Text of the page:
Today we are pleased to share this guest post from Librarian and Diversity Coordinator Laura Reiko Simeon on using picture books to support social and emotional learning (SEL). Welcome, Laura!
One day a new sixth grader walked into my school library, wandered over and gazed longingly at the picture book shelves, and then told me sadly that at her old school her teacher told her she wasn’t allowed to read them because they were below her reading level. I bit back my initial uncensored opinion of said teacher and mildly replied that the wonderful thing about picture books was that you could enjoy them at any age–and that no one here would stop her from borrowing whatever she liked!
This story connects to a project I developed that is currently in its seventh year. It’s taken various forms and spanned various grade levels from K-4 to K-8, but the goals have remained the same: Continue reading
The holiday season is upon us and we feel lucky to be surrounded by people that want to share in the togetherness and love that accompanies the colder months of the year, which is why we’re excited to share this roundup of books that teach about empathy.
According to the Merriam-Webster dictionary, empathy is “the action of understanding, being aware of, being sensitive to, and vicariously experiencing the feelings, thoughts, and experience of another of either the past or present without having the feelings, thoughts, and experience fully communicated in an objectively explicit manner.” Books allow us to put ourselves in another person’s (literary) shoes, and show readers how characters relate and navigate the relationships they have with others.
Last month was the release of I Am Alfonso Jones written by Tony Medina and illustrated by Stacey Robinson and John Jennings. In this book, Alfonso Jones can’t wait to play the role of Hamlet in his school’s hip-hop rendition of the classic Shakespearean play. He also wants to let his best friend, Danetta, know how he really feels about her. But as he is buying his first suit, an off-duty police officer mistakes a clothes hanger for a gun, and he shoots Alfonso.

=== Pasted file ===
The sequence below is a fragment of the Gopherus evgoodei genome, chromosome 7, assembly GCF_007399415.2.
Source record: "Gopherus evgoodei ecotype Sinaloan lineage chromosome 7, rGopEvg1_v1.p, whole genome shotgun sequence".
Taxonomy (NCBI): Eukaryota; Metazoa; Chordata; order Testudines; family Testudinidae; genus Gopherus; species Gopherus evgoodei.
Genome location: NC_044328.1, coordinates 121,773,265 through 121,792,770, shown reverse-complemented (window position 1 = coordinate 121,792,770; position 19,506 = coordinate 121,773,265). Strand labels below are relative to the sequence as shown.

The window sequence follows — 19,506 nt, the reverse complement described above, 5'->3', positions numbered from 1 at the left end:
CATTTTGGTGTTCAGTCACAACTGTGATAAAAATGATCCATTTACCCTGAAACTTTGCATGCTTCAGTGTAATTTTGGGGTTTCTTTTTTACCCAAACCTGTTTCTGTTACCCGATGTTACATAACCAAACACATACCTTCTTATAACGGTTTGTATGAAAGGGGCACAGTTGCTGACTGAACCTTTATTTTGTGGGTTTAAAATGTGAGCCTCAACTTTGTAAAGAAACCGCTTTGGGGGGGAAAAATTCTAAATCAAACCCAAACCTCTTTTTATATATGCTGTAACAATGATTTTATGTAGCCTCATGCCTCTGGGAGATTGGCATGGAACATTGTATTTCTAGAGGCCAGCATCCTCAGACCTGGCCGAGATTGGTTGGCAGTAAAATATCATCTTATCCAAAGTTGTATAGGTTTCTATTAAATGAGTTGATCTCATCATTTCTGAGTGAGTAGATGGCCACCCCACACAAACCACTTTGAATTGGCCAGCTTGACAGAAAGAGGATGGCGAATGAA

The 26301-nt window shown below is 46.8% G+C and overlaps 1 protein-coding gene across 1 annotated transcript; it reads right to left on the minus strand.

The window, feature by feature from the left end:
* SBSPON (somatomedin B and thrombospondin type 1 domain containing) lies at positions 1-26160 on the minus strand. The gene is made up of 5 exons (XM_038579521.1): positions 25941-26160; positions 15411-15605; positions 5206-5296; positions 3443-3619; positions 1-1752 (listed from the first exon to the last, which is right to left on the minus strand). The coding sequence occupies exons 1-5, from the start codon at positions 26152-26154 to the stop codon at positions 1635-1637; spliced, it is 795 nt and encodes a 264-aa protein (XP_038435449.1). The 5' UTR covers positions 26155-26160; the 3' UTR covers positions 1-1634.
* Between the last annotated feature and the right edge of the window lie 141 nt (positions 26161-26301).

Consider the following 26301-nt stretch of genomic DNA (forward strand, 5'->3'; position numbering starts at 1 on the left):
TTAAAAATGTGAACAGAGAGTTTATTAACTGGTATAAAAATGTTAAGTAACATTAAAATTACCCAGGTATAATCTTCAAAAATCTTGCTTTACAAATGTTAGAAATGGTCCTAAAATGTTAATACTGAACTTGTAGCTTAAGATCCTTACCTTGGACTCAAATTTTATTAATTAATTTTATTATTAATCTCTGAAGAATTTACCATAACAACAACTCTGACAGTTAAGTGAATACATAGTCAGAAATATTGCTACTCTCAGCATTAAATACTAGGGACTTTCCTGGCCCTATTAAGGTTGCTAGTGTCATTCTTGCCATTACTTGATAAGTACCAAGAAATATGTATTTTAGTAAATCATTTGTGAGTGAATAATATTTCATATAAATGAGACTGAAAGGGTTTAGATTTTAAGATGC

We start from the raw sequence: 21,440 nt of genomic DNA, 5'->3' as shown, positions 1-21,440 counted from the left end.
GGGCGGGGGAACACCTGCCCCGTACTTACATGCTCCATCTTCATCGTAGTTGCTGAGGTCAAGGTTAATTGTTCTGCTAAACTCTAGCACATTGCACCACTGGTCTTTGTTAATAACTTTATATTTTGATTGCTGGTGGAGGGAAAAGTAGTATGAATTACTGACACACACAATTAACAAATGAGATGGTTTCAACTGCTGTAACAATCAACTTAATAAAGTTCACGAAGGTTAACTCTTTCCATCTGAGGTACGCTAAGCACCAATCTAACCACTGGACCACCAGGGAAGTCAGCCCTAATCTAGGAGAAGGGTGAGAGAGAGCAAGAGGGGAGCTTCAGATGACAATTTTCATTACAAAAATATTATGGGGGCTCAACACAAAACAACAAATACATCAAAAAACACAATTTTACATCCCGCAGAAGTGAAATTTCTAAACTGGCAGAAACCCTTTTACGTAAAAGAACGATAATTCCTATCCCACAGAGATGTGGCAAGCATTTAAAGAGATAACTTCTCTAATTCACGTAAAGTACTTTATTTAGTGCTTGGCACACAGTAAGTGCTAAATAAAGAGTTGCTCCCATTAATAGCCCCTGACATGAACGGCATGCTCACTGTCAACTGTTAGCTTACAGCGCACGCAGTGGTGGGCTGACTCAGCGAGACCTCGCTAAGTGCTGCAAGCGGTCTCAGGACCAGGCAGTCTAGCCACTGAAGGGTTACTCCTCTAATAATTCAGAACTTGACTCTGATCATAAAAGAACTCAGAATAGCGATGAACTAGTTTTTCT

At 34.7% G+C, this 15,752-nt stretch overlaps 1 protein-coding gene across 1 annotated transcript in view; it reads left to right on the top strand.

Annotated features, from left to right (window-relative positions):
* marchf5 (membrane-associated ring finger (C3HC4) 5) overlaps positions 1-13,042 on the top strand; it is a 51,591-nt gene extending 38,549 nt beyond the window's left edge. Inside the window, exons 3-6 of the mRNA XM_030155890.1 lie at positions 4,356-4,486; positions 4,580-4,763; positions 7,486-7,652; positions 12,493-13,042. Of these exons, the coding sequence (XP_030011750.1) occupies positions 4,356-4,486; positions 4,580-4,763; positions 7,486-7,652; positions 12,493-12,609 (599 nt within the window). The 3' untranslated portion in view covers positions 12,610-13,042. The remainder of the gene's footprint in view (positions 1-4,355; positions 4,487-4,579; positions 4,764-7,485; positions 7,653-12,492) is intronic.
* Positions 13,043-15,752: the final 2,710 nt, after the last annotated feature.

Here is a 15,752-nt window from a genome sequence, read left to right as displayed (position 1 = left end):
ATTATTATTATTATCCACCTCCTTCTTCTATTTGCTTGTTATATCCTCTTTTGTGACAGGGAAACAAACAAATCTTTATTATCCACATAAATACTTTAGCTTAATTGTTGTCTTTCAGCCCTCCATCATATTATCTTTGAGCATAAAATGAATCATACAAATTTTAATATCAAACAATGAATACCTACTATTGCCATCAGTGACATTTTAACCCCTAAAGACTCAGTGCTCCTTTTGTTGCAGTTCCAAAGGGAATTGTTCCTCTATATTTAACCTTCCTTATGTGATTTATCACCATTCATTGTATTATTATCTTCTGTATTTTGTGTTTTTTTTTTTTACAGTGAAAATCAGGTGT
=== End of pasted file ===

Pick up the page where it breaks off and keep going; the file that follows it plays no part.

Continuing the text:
When Alfonso wakes up in the afterlife, he’s on a ghost train guided by well-known victims of police shootings, who teach him what he needs to know about this subterranean spiritual world. Meanwhile, Alfonso’s family and friends struggle with their grief and seek justice for Alfonso in the streets. As they confront their new realities, both Alfonso and those he loves realize the work that lies ahead in the fight for justice.
Accompanying our title is the I Am Alfonso Jones teacher’s guide, which offers resources and tips on how to guide discussions of race, racism, and social justice in the classroom. Our teacher’s guide also features summary and background information, prereading and discussion questions, ideas for reader’s response and writing activities, strategies for ESL/ELL, and interdisciplinary activities and connections. Below we’ve gathered a few prereading questions, discussion questions, activities, and resources from the I Am Alfonso Jones teacher’s guide.
Last year, we brought back the beloved chapter book Rafi and Rosi series, which follows two Puerto Rican tree frog siblings as they explore their surroundings and learn about the traditions, animals, and environment of Puerto Rico. The series is available in both English and Spanish, and is a great way to introduce early readers to chapter books! Continue reading